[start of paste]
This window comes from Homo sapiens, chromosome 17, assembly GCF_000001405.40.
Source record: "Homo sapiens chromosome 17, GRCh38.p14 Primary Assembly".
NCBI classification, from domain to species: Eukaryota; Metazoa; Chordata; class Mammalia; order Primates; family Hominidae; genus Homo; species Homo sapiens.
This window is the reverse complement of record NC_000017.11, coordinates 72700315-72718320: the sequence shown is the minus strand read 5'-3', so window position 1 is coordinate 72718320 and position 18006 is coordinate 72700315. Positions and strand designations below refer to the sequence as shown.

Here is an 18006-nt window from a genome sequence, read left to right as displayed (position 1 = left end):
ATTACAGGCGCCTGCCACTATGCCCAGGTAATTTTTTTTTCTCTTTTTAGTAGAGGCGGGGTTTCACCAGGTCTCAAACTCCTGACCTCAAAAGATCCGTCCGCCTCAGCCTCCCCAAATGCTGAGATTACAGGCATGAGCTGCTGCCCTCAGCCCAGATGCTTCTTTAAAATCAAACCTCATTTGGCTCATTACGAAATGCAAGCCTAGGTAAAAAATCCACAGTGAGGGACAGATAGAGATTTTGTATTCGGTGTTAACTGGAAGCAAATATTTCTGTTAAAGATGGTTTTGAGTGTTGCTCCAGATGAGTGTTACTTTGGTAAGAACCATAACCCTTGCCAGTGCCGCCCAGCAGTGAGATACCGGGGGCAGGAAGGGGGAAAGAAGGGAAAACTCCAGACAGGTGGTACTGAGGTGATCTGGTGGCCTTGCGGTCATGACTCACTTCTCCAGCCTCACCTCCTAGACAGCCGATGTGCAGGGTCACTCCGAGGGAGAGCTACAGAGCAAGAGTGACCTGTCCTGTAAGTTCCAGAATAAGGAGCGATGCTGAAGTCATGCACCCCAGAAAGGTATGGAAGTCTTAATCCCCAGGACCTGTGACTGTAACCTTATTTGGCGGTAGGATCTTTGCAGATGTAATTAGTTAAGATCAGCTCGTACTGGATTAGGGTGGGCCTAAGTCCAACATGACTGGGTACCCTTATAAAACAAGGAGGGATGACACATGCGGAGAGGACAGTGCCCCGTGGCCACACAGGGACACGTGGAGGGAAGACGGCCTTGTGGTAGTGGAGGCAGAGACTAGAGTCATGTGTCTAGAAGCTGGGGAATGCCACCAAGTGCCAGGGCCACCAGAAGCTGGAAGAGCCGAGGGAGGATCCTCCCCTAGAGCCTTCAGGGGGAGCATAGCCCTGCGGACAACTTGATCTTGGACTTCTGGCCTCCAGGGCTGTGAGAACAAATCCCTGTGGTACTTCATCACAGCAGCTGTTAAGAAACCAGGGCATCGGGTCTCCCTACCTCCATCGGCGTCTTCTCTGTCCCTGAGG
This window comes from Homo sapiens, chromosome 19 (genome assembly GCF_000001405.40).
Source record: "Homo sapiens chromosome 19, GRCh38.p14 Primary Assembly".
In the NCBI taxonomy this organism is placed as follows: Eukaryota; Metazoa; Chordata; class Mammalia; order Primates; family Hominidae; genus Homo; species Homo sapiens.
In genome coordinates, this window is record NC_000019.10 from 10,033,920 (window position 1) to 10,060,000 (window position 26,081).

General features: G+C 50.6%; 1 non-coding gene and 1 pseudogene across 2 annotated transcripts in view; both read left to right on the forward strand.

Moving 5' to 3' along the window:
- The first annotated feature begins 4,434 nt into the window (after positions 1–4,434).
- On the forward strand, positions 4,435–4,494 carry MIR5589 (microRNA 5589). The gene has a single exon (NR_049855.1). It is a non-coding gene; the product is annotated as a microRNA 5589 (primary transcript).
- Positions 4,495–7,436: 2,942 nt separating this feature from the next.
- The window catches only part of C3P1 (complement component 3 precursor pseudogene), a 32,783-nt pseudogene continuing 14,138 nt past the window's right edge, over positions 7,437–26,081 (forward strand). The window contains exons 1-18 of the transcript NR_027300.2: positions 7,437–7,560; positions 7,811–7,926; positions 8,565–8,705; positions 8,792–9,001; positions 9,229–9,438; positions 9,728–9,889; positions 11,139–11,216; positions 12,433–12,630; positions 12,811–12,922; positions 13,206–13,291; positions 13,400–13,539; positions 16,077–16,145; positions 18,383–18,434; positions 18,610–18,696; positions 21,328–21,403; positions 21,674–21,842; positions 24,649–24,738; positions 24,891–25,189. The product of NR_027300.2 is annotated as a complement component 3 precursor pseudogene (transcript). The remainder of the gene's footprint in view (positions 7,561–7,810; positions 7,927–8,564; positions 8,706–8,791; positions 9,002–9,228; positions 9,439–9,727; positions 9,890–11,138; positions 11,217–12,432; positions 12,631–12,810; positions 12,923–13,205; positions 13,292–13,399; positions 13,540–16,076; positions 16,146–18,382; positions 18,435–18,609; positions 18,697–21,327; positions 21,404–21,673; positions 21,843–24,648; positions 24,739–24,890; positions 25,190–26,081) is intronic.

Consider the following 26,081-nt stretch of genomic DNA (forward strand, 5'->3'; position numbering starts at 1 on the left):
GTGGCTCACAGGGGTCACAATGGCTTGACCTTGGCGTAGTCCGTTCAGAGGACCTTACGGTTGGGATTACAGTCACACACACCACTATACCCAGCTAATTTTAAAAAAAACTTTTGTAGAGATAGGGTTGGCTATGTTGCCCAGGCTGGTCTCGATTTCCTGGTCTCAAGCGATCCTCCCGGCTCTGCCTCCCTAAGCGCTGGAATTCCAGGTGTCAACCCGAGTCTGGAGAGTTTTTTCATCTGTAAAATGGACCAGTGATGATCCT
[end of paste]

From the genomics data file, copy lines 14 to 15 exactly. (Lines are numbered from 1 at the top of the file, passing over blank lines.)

- On the forward strand, positions 4,435–4,494 carry MIR5589 (microRNA 5589). The gene has a single exon (NR_049855.1). It is a non-coding gene; the product is annotated as a microRNA 5589 (primary transcript).
- Positions 4,495–7,436: 2,942 nt separating this feature from the next.